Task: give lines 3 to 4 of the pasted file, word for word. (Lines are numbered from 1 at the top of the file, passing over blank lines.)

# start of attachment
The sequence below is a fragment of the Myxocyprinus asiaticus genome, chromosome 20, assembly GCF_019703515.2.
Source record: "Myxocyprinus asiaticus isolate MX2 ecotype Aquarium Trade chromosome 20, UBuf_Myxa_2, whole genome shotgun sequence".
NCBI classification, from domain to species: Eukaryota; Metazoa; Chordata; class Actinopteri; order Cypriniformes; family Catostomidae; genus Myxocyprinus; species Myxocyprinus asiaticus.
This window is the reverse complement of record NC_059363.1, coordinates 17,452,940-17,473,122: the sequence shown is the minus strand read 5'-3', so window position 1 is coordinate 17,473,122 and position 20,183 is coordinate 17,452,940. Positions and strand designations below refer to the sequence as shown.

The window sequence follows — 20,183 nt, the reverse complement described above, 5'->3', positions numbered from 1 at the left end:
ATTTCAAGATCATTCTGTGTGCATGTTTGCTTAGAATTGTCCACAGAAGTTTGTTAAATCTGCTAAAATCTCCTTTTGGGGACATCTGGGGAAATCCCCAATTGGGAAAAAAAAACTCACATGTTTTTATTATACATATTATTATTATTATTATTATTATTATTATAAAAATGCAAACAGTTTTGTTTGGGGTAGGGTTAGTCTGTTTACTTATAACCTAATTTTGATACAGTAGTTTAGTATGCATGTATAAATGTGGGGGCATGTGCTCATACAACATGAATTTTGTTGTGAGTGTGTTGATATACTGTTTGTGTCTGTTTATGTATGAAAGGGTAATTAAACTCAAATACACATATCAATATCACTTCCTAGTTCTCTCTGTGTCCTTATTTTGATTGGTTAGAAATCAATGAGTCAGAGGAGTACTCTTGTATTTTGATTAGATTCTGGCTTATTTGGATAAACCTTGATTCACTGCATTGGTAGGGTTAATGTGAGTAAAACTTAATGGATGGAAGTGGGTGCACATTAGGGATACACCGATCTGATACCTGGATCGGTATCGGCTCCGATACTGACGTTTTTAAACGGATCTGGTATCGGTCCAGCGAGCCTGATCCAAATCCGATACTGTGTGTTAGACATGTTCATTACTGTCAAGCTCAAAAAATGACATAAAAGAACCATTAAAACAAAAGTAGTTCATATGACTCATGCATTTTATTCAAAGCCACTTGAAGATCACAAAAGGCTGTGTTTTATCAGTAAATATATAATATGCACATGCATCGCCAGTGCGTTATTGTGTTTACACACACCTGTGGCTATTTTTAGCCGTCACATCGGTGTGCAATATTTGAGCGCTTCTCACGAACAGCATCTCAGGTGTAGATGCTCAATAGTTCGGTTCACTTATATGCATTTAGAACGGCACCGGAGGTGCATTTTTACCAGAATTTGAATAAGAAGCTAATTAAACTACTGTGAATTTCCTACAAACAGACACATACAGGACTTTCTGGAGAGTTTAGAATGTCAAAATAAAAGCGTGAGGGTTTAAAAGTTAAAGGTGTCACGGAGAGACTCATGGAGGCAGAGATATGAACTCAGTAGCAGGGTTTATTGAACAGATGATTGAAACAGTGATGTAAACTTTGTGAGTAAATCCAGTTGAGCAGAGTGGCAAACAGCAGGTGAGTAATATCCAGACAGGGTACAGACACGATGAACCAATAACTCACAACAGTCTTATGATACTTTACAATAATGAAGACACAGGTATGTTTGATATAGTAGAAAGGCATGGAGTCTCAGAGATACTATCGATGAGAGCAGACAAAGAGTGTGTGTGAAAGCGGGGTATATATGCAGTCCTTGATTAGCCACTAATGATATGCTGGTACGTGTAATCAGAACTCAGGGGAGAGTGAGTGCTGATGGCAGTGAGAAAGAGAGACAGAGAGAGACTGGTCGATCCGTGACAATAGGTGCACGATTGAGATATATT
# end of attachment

NCBI classification, from domain to species: Eukaryota; Metazoa; Chordata; class Actinopteri; order Cypriniformes; family Catostomidae; genus Myxocyprinus; species Myxocyprinus asiaticus.
This window is the reverse complement of record NC_059363.1, coordinates 17,452,940-17,473,122: the sequence shown is the minus strand read 5'-3', so window position 1 is coordinate 17,473,122 and position 20,183 is coordinate 17,452,940. Positions and strand designations below refer to the sequence as shown.